(See description below)
The Helix Nebula--
An image of unmatched relsolution
The composite picture of the Helix nebula (NGC 7293) is a seamless blend of ultra-sharp NASA Hubble Space Telescope (HST) images combined with the wide view of the Mosaic Camera on the National Science Foundation's 0.9-meter telescope at Kitt Peak National Observatory, part of the National Optical Astronomy Observatory, near Tucson, Ariz. Astronomers at the Space Telescope Science Institute assembled these images into a mosaic. The mosaic was then blended with a wider photograph taken by the Mosaic Camera. The image shows a fine web of filamentary "bicycle-spoke" features embedded in the colorful red and blue gas ring, which is one of the nearest planetary nebulae to Earth.
Because the nebula is nearby, it appears as nearly one-half the diameter of the full Moon. This required HST astronomers to take several exposures with the Advanced Camera for Surveys to capture most of the Helix. HST views were then blended with a wider photo taken by the Mosaic Camera. The portrait offers a dizzying look down what is actually a trillion-mile-long tunnel of glowing gases. The fluorescing tube is pointed nearly directly at Earth, so it looks more like a bubble than a cylinder. A forest of thousands of comet-like filaments, embedded along the inner rim of the nebula, points back toward the central star, which is a small, super-hot white dwarf.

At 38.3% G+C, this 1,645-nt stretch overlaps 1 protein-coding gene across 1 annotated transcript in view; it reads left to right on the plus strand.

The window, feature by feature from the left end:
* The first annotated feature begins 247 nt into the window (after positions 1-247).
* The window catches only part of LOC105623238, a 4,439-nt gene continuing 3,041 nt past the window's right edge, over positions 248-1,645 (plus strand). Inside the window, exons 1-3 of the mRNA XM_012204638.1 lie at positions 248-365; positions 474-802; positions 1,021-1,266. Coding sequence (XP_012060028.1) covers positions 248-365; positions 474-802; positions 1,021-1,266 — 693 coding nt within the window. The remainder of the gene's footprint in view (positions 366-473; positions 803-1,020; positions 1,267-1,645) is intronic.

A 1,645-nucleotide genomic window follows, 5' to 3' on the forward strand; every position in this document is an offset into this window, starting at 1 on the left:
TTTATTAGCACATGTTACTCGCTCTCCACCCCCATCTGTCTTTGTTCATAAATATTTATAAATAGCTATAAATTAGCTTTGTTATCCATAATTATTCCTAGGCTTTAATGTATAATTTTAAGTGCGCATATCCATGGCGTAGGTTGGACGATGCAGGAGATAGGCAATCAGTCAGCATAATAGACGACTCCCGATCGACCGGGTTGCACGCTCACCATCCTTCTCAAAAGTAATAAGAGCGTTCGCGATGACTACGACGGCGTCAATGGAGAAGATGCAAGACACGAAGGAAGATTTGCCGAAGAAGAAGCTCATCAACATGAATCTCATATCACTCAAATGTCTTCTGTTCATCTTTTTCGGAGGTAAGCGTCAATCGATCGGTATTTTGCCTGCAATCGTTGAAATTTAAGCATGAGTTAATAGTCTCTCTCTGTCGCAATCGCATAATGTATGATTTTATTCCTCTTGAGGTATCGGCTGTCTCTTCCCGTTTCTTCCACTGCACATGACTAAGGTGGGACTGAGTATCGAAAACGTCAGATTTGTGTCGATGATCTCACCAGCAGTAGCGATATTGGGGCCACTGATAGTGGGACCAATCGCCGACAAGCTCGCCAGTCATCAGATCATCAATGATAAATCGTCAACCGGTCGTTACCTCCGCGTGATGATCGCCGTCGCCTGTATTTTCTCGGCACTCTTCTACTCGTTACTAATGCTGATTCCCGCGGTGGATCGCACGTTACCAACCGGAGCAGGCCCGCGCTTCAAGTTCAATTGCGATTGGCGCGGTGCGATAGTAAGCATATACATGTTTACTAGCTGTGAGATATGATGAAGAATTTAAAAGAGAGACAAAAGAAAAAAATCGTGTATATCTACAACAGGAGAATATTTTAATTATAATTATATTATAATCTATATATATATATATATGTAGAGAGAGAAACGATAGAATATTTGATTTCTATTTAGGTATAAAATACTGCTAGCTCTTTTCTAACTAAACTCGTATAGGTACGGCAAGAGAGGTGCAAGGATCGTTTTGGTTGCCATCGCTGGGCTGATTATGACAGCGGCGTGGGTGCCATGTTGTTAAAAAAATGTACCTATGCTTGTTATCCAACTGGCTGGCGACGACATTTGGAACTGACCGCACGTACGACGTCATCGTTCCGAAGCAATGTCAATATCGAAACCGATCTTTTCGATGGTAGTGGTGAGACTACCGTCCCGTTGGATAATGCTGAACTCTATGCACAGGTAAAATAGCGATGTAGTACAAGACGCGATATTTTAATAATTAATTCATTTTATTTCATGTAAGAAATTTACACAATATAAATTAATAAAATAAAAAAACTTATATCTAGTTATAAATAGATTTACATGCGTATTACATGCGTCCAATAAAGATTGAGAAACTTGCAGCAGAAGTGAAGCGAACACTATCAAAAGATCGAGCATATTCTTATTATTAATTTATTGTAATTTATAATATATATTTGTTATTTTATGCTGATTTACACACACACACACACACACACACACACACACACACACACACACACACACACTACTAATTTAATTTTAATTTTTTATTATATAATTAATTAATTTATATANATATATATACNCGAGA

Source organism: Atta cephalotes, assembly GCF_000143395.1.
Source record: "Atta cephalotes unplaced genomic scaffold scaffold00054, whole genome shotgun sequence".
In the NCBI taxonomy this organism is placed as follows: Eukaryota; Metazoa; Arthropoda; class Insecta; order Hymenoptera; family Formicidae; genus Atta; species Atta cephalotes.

The tentacles formed when a hot "stellar wind" of gas plowed into colder shells of dust and gas ejected previously by the doomed star. Ground-based telescopes have seen these comet-like filaments for decades, but never before in such detail. The filaments may actually lie in a disk encircling the hot star, like a collar. The radiant tie-die colors correspond to glowing oxygen (blue) and hydrogen and nitrogen (red).
Planetary nebulae like the Helix are sculpted late in a Sun-like star's life by a torrential gush of gases escaping from the dying star. They have nothing to do with planet formation, but got their name because they look like planetary disks when viewed through a small telescope. With higher magnification, the classic "donut-hole" in the middle of a planetary nebula can be resolved. Based on the nebula's distance of 650 light-years, its angular size corresponds to a huge ring with a diameter of nearly 3 light-years. That's approximately three-quarters of the distance between our Sun and the nearest star.
Click here to see the Helix Nebula in infrared light.